Summer is peak season for tree fruit and savvy retailers tout that the segment is not just for eating out of hand anymore, advertising that different varieties go well with ice cream, can be great in pies, are a nice complement for salads, and can even be grilled.
“The yellow varieties of the peaches and nectarines still sell the best,” said Paul Kneeland, director of produce, floral and bakery operations for Gelson’s Markets, Los Angeles. “White flesh is trending though—lower acid, high in sugar—creating a fantastic eating experience.”
The rise of regional peaches is one of the biggest trends in tree fruit this summer, as California no longer holds a monopoly on the season in the minds of retailers and consumers.
Scott Schuette vice president of produce at Fresh Thyme, Downers Grove, Ill., noted Georgia, South Carolina, Colorado and Michigan have all had some peak-of-season opportunities for customers to try a peach from many different regions throughout the growing season.
Additionally, many stores are finding pluots (a mixture of plum and apricot) continue to be a winner in the category.
“Pluots are really dominating the space once occupied by plums,” Schutt said. “With brilliant-colored flesh, high flavor and an array of exterior skin colors, these fruits offer a better consumer experience than their parents, the plum and the apricot, could have ever hoped to.”
In fact, Fresh Thyme stores have decided not to carry red or black plums for the remainder of the prime pluot season.
“The higher customer satisfaction and low cost disparity make it a win-win for us to carry exclusively during prime season,” Schuette said. “Pluots continue to become more mainstream and less specialty with our customer base. The outstanding eating quality, along with the numerous varieties, keep customers coming back for more.”
Michael Schutt, senior category manager, produce & floral at Raley’s, headquartered in West Sacramento, Calif., shared that although much of the sales in-season are found in traditional yellow peach and yellow nectarine varieties, the “hybrids” are selling really well.
“These varieties cross-bred within the same genus are adding excitement and different flavor profiles to the category,” he said. “Breeding programs—both domestic and abroad—are really leaning in on developing varieties focused on sugars, flavor and customer experience.”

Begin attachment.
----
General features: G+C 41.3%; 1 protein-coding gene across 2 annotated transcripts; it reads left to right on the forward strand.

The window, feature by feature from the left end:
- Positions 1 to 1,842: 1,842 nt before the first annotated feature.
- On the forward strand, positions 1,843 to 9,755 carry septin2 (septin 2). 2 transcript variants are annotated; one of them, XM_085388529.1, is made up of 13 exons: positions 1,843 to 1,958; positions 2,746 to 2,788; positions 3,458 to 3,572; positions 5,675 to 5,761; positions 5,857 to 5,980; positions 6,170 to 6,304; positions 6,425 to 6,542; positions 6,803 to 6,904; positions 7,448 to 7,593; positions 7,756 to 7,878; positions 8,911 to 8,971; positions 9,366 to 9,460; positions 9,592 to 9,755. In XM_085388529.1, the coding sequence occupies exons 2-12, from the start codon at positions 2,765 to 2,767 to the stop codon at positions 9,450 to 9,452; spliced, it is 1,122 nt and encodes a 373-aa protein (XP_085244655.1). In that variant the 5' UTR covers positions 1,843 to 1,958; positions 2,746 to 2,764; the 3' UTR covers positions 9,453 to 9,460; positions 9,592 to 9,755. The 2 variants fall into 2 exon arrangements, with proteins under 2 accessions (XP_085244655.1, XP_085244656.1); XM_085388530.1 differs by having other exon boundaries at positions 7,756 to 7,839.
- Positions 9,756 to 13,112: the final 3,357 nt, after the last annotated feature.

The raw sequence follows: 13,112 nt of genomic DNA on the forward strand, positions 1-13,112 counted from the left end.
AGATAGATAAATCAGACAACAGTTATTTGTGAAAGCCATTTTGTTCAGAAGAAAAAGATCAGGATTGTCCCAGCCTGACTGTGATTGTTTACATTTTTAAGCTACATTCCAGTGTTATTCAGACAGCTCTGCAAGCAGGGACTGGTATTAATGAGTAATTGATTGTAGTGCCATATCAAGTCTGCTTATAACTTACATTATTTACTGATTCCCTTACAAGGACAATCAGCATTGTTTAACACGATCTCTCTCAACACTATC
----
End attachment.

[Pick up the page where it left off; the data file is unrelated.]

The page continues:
When it comes to peaches and nectarines, Schutt said the demand for white varieties and sub-acid yellow varieties has been growing like a tidal wave.
“The white varieties don’t require the consumer to wait for acid levels to fall away in order to become sweet, so they can generally be eaten when firmer than their yellow cousins,” he said.
To Add or Not to Add…
Steve Carlton, category manager, produce for Natural Grocers, based in Lakewood, Colo., said customers are on the lookout for lots of variety, heirloom flavors and new taste experiences. Therefore, the decision to add to the chain’s tree fruit assortment comes down to appearance and flavor.
“Pluot varieties with unique color and flavor, like Flavor Gold, are trending in our stores, and that’s new this year,” he said. “Customers are also anxiously awaiting our famous Palisade Peaches.”
When Fresh Thyme considers adding something new, Schuette said it starts on a small scale that is auto-shipped out to the stores and the produce team will micromanage the movement, shrink levels and sales potential. New items that do well out of the gate usually become a permanent part of the lineup for the remainder of their season.
A Proper Showcase
At Natural Grocers stores, the produce department’s tree fruit displays are flush with a variety of colors to provide some pop in the department.
“To get customers excited about Palisade peaches from Colorado, we encourage our stores to get creative with signage and displays,” Carlton said. “We have some incredibly creative department managers who continue to surprise and excite us with their displays.”
One of Carlton’s personal favorites was a life-size “Welcome to Colorful Colorado” sign and themed display drawing attention to the peaches.
In addition to teaching customers where the home tree fruit location is, satellite merchandising has been a key focus for Fresh Thyme stores.
“Satellite displays (two or more displays of the same item) have worked very well for us,” Schuette said. “They have allowed us to capture impulse sales when displayed outside of the produce area, while ensuring customers that we have ripe, ready-to-eat, fruit in the store.”
When it comes to marketing the tree fruit, Fresh Thyme partners with a regional grower or state agency that has the ability to provide collateral materials and information. For example, its partnership with Georgia Peaches allows the company to work with growers and the state to create co-branding point-of-sale material, social media pieces and website updates.
Kneeland noted placing fruit near the salad bar and foodservice areas has helped sales at Gelson’s Markets. He also recommends holding sales contests and doing special displays in departments that call out the grower and the eating qualities of the fruit.
“We try and highlight items in our ads—add romance to the descriptions; also try and call out the local and hyper-local aspects,” he said. “We use social media for any grower visits and our website with more detailed information is also helping get the word out.”
Schutt noted there are a host of components that lead to success, including point-of-sale materials and recipe ideas to spur customer creativity and sampling, especially some of the lesser known tree fruit items. And every July 1, Raley’s launches its “Passion for Produce” campaign, an eight-week focus on the selling and merchandising of key summer items within the produce department.